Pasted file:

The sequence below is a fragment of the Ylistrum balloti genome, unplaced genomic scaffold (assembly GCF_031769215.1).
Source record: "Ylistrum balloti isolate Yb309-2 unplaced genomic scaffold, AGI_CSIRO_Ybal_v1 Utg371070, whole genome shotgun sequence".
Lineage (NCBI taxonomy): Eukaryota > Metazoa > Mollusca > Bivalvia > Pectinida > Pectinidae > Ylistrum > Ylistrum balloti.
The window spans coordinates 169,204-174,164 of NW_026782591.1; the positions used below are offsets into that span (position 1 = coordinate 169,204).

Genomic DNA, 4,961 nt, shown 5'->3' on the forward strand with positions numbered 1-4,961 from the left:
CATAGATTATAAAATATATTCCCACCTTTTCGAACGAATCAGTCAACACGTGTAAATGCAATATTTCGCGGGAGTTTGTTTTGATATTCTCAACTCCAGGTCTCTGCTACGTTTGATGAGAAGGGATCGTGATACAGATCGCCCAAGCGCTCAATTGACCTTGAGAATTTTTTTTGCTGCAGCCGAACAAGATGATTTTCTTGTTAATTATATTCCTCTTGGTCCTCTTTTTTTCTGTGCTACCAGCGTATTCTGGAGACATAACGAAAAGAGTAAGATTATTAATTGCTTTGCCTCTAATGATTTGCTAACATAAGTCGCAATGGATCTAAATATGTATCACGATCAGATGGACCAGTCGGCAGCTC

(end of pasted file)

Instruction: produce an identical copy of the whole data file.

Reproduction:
The sequence below is a fragment of the Ylistrum balloti genome, unplaced genomic scaffold (assembly GCF_031769215.1).
Source record: "Ylistrum balloti isolate Yb309-2 unplaced genomic scaffold, AGI_CSIRO_Ybal_v1 Utg371070, whole genome shotgun sequence".
Lineage (NCBI taxonomy): Eukaryota > Metazoa > Mollusca > Bivalvia > Pectinida > Pectinidae > Ylistrum > Ylistrum balloti.
The window spans coordinates 169,204-174,164 of NW_026782591.1; the positions used below are offsets into that span (position 1 = coordinate 169,204).

Genomic DNA, 4,961 nt, shown 5'->3' on the forward strand with positions numbered 1-4,961 from the left:
CATAGATTATAAAATATATTCCCACCTTTTCGAACGAATCAGTCAACACGTGTAAATGCAATATTTCGCGGGAGTTTGTTTTGATATTCTCAACTCCAGGTCTCTGCTACGTTTGATGAGAAGGGATCGTGATACAGATCGCCCAAGCGCTCAATTGACCTTGAGAATTTTTTTTGCTGCAGCCGAACAAGATGATTTTCTTGTTAATTATATTCCTCTTGGTCCTCTTTTTTTCTGTGCTACCAGCGTATTCTGGAGACATAACGAAAAGAGTAAGATTATTAATTGCTTTGCCTCTAATGATTTGCTAACATAAGTCGCAATGGATCTAAATATGTATCACGATCAGATGGACCAGTCGGCAGCTC